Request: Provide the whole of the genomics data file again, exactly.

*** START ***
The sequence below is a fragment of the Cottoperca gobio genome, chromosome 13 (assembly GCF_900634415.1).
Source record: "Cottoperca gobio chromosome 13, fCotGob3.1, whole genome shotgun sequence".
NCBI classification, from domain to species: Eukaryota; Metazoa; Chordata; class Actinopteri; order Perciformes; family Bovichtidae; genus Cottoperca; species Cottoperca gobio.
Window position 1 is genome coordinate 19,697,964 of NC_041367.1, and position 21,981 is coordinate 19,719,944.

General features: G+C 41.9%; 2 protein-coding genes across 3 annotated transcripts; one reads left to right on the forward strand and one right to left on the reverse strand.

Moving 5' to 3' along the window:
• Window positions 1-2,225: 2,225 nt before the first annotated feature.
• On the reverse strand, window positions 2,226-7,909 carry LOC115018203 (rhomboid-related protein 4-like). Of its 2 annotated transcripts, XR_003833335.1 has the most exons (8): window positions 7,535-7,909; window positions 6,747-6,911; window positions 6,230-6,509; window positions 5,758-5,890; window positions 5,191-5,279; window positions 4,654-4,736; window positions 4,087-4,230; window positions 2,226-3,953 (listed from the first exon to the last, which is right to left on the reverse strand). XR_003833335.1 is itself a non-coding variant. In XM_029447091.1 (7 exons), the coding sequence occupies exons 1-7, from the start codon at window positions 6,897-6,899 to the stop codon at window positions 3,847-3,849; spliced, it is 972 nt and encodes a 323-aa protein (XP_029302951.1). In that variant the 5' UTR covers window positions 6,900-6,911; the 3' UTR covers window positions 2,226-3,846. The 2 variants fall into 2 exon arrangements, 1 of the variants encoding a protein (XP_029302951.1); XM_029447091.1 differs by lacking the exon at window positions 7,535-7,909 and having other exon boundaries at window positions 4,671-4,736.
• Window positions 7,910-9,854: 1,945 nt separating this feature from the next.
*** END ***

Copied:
The sequence below is a fragment of the Cottoperca gobio genome, chromosome 13 (assembly GCF_900634415.1).
Source record: "Cottoperca gobio chromosome 13, fCotGob3.1, whole genome shotgun sequence".
NCBI classification, from domain to species: Eukaryota; Metazoa; Chordata; class Actinopteri; order Perciformes; family Bovichtidae; genus Cottoperca; species Cottoperca gobio.
Window position 1 is genome coordinate 19,697,964 of NC_041367.1, and position 21,981 is coordinate 19,719,944.

General features: G+C 41.9%; 2 protein-coding genes across 3 annotated transcripts; one reads left to right on the forward strand and one right to left on the reverse strand.

Moving 5' to 3' along the window:
• Window positions 1-2,225: 2,225 nt before the first annotated feature.
• On the reverse strand, window positions 2,226-7,909 carry LOC115018203 (rhomboid-related protein 4-like). Of its 2 annotated transcripts, XR_003833335.1 has the most exons (8): window positions 7,535-7,909; window positions 6,747-6,911; window positions 6,230-6,509; window positions 5,758-5,890; window positions 5,191-5,279; window positions 4,654-4,736; window positions 4,087-4,230; window positions 2,226-3,953 (listed from the first exon to the last, which is right to left on the reverse strand). XR_003833335.1 is itself a non-coding variant. In XM_029447091.1 (7 exons), the coding sequence occupies exons 1-7, from the start codon at window positions 6,897-6,899 to the stop codon at window positions 3,847-3,849; spliced, it is 972 nt and encodes a 323-aa protein (XP_029302951.1). In that variant the 5' UTR covers window positions 6,900-6,911; the 3' UTR covers window positions 2,226-3,846. The 2 variants fall into 2 exon arrangements, 1 of the variants encoding a protein (XP_029302951.1); XM_029447091.1 differs by lacking the exon at window positions 7,535-7,909 and having other exon boundaries at window positions 4,671-4,736.
• Window positions 7,910-9,854: 1,945 nt separating this feature from the next.